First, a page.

Validate unsigned operations?
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  1. #1
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    Validate unsigned operations?

    Hello,

    I don't know if this is a common problem, but I've sometimes encountered unexpected runtime issues caused by unsigned values being decremented below zero.

    Example 1: "unsigned_value += negative_integer_value;"
    Example 2: "for( size_t i = size - 1; i >= 0; --i )"

    My compiler doesn't provide any compile-time or run-time warnings.

    As far as I know, it's not possible to overload operators of primitive data types to check if the unsigned value is decremented below zero.

    Do you know of any clever strategy to trace such cases at debug runtime, without having to add asserts all over the code? It's important that it does not affect performance in release mode.

  2. #2
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    Re: Validate unsigned operations?

    Decrementing an unsigned integer that is zero is well defined and not necessarily a mistake. The solution, methinks, is to write tests to check that your code is doing what you intend.
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  3. #3
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    Re: Validate unsigned operations?

    Yes, it's legal, but I can't recall that I have ever done it on purpose. Maybe that behaviour is defined just because it's better than the alternative of undefined behaviour?

    Writing unit tests is a good recommendation though :-)

  4. #4
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    Re: Validate unsigned operations?

    Quote Originally Posted by TubularX View Post
    I don't know if this is a common problem, but I've sometimes encountered unexpected runtime issues caused by unsigned values being decremented below zero.

    Example 1: "unsigned_value += negative_integer_value;"
    Example 2: "for( size_t i = size - 1; i >= 0; --i )"

    My compiler doesn't provide any compile-time or run-time warnings.
    Of course not, it also doesn't flag integer division or using ++i when you actually meant --i. The compiler has a lot of tricks up its sleeve, but it cannot peak inside your head; it does not know what you want your code to do. If the result of an operation can be a negative number, then don't use unsigned integers for it; or rewrite the code such that the result cannot be negative.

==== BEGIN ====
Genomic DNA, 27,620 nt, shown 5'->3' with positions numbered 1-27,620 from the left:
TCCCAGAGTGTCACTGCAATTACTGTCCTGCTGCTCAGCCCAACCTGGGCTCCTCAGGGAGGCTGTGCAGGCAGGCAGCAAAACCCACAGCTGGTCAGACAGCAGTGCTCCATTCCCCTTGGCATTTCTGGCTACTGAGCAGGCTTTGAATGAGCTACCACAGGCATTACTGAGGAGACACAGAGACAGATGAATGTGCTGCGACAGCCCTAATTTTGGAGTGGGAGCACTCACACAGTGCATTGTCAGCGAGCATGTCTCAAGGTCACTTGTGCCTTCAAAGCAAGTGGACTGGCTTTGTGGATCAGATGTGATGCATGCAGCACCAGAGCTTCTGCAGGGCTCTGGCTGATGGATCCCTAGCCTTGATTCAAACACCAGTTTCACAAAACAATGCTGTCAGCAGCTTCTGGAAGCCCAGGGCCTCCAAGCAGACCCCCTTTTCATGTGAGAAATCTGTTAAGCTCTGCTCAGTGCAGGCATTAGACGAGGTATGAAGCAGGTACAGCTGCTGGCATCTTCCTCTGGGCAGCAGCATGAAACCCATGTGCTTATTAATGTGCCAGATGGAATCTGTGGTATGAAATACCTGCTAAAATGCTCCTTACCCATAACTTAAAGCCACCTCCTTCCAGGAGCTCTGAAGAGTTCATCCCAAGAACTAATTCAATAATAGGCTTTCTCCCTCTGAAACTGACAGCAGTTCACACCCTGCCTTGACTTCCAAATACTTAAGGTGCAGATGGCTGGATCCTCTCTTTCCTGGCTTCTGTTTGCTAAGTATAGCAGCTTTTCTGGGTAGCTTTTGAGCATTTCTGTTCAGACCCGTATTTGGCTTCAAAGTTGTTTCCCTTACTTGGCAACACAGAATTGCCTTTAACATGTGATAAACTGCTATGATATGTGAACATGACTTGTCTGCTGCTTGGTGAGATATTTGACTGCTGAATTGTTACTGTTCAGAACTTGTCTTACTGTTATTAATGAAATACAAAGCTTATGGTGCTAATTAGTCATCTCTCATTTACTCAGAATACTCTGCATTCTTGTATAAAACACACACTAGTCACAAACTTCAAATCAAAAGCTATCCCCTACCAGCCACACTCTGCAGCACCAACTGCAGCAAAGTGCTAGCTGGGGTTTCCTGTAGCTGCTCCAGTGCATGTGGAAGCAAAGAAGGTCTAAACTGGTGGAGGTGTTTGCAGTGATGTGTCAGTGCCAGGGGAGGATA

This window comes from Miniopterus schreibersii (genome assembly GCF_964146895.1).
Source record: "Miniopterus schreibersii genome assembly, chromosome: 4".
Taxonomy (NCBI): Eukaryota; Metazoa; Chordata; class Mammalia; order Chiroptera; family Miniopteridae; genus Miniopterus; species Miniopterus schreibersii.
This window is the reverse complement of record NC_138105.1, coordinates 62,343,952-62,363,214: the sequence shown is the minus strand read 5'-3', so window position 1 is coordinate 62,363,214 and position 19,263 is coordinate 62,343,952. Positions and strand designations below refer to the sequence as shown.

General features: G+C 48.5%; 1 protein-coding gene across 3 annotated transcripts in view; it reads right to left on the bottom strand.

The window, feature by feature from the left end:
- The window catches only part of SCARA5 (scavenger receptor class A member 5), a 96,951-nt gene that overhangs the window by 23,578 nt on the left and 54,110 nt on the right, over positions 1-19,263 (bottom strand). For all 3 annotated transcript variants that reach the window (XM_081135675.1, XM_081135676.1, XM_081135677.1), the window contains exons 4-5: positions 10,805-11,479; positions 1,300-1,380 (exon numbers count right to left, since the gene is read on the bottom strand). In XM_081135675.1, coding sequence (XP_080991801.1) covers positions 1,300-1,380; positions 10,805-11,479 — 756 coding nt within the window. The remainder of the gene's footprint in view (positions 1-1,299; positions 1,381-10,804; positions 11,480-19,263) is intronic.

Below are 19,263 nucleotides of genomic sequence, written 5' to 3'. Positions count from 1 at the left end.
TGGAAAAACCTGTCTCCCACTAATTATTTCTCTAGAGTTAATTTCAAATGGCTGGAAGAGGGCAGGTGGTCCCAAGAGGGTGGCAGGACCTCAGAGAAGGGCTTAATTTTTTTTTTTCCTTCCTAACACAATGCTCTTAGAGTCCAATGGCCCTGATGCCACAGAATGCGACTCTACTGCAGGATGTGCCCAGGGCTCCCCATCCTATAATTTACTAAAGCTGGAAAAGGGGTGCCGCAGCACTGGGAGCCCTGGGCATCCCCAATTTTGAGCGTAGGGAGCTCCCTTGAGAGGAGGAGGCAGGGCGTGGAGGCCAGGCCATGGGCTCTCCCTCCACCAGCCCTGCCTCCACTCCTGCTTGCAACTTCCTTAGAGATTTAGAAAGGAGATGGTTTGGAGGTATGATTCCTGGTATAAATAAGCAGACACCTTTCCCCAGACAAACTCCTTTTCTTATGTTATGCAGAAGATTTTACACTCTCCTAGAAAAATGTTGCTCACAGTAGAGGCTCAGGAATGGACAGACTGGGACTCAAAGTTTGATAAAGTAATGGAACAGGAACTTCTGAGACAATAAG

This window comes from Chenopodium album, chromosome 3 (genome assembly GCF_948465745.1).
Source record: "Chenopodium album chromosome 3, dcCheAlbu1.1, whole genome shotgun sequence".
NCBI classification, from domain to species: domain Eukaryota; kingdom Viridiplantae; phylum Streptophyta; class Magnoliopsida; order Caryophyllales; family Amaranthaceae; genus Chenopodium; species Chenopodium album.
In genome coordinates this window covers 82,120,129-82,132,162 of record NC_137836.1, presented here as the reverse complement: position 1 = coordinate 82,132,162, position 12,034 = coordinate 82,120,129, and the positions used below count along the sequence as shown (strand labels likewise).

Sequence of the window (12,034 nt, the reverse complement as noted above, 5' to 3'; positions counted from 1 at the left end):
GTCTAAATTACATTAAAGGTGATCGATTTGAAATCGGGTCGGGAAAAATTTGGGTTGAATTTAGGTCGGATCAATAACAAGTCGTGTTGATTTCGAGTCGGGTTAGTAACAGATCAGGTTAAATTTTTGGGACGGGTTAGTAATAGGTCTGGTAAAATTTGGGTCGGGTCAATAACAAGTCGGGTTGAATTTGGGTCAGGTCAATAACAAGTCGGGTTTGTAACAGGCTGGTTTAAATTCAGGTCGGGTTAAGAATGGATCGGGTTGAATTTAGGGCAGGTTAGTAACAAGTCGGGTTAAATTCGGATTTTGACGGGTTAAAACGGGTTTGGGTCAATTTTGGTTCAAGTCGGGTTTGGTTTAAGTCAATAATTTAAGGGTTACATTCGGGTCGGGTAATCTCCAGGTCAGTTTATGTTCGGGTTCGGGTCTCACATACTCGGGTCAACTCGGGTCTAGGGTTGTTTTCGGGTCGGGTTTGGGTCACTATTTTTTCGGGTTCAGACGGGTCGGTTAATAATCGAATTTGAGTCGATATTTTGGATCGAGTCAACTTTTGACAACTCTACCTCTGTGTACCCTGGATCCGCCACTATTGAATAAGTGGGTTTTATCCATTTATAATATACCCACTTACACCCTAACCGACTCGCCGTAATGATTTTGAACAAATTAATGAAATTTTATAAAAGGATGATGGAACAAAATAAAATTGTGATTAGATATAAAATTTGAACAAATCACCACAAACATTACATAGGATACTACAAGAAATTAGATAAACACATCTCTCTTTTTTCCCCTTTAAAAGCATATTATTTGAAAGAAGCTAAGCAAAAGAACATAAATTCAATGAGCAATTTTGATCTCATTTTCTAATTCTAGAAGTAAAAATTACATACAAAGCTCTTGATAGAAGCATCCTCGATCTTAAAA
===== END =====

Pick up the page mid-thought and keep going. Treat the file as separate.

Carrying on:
Cheers, D Drmmr

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  5. #5
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    Re: Validate unsigned operations?

    VisualStudio 2010 issues a "warning C4296: '>=' : expression is always true" when the warning level is set to /Wall. However, this level is quite a pain as a lot of headers that come with the compiler are candidates for warnings as well.

    I could not get my g++ (4.6.1) to issue any warning.

    Cppcheck (http://cppcheck.sourceforge.net/), a tool for static analysis, issues a warning. This tool is very useful, I use it regularly in my projects.

    HTH,
    Richard

  6. #6
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    Re: Validate unsigned operations?

    if you have code where such examples are very common and unavoidable an alternative to asserts could be to replace the unsigned type with a runtime checked size_t-like type in debug builds only. You can use boost operator library to ease the writing of such a custom numeric type, adding internal asserts where needed protecting you against underflow.
    That said, this solution would bring its own set of issues, like properly controlling implicit conversions to mantain consistency with the relase build behavior.
    However, it may be the way to go if asserts become excessive; indeed, note that asserts ( and tests ) may contain errors themselves, so you should avoid code duplication and favour incapsulation in the same way you do with the rest of the code ...

  7. #7
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    Re: Validate unsigned operations?

    Quote Originally Posted by TubularX View Post
    Do you know of any clever strategy to trace such cases at debug runtime, without having to add asserts all over the code? It's important that it does not affect performance in release mode.
    You could systematically seek higher level language constructs. For example instead of integer counters in for-loops you can use iterators, or the new for-each loop in C++ 11, or BOOST_FOREACH/BOOST_REVERSE_FOREACH. The Boost way is my favourite. You can easily, safely and quickly loop over every standard data structure.

    Start programming at a higher abstraction level and avoid low level fiddling. It's not as efficient as one might think and it's error-prone. Seek the highest abstraction level that's reasonable and optimize only when necessary at proven bottlenecks.
    Last edited by nuzzle; October 12th, 2012 at 03:23 PM.

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